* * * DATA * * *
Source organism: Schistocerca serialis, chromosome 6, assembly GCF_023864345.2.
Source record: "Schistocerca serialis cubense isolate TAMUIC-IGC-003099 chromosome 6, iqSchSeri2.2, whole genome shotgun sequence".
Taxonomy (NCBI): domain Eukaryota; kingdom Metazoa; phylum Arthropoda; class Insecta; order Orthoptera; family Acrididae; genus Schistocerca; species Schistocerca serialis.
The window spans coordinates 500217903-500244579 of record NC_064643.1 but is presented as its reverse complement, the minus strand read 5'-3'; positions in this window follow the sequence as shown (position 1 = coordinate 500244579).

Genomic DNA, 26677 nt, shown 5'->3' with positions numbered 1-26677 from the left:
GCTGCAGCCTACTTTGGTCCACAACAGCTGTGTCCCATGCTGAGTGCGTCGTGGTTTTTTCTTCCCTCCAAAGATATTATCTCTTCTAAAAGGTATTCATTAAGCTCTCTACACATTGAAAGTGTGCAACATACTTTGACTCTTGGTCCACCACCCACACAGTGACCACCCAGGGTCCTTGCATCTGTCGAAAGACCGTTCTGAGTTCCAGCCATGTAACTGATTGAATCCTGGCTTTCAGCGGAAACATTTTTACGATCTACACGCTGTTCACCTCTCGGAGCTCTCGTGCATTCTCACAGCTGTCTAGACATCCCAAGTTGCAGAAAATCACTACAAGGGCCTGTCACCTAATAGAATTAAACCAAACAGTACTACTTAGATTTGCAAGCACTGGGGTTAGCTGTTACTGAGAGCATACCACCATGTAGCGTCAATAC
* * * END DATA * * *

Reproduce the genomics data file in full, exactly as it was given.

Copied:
Source organism: Schistocerca serialis, chromosome 6, assembly GCF_023864345.2.
Source record: "Schistocerca serialis cubense isolate TAMUIC-IGC-003099 chromosome 6, iqSchSeri2.2, whole genome shotgun sequence".
Taxonomy (NCBI): domain Eukaryota; kingdom Metazoa; phylum Arthropoda; class Insecta; order Orthoptera; family Acrididae; genus Schistocerca; species Schistocerca serialis.
The window spans coordinates 500217903-500244579 of record NC_064643.1 but is presented as its reverse complement, the minus strand read 5'-3'; positions in this window follow the sequence as shown (position 1 = coordinate 500244579).

Genomic DNA, 26677 nt, shown 5'->3' with positions numbered 1-26677 from the left:
GCTGCAGCCTACTTTGGTCCACAACAGCTGTGTCCCATGCTGAGTGCGTCGTGGTTTTTTCTTCCCTCCAAAGATATTATCTCTTCTAAAAGGTATTCATTAAGCTCTCTACACATTGAAAGTGTGCAACATACTTTGACTCTTGGTCCACCACCCACACAGTGACCACCCAGGGTCCTTGCATCTGTCGAAAGACCGTTCTGAGTTCCAGCCATGTAACTGATTGAATCCTGGCTTTCAGCGGAAACATTTTTACGATCTACACGCTGTTCACCTCTCGGAGCTCTCGTGCATTCTCACAGCTGTCTAGACATCCCAAGTTGCAGAAAATCACTACAAGGGCCTGTCACCTAATAGAATTAAACCAAACAGTACTACTTAGATTTGCAAGCACTGGGGTTAGCTGTTACTGAGAGCATACCACCATGTAGCGTCAATAC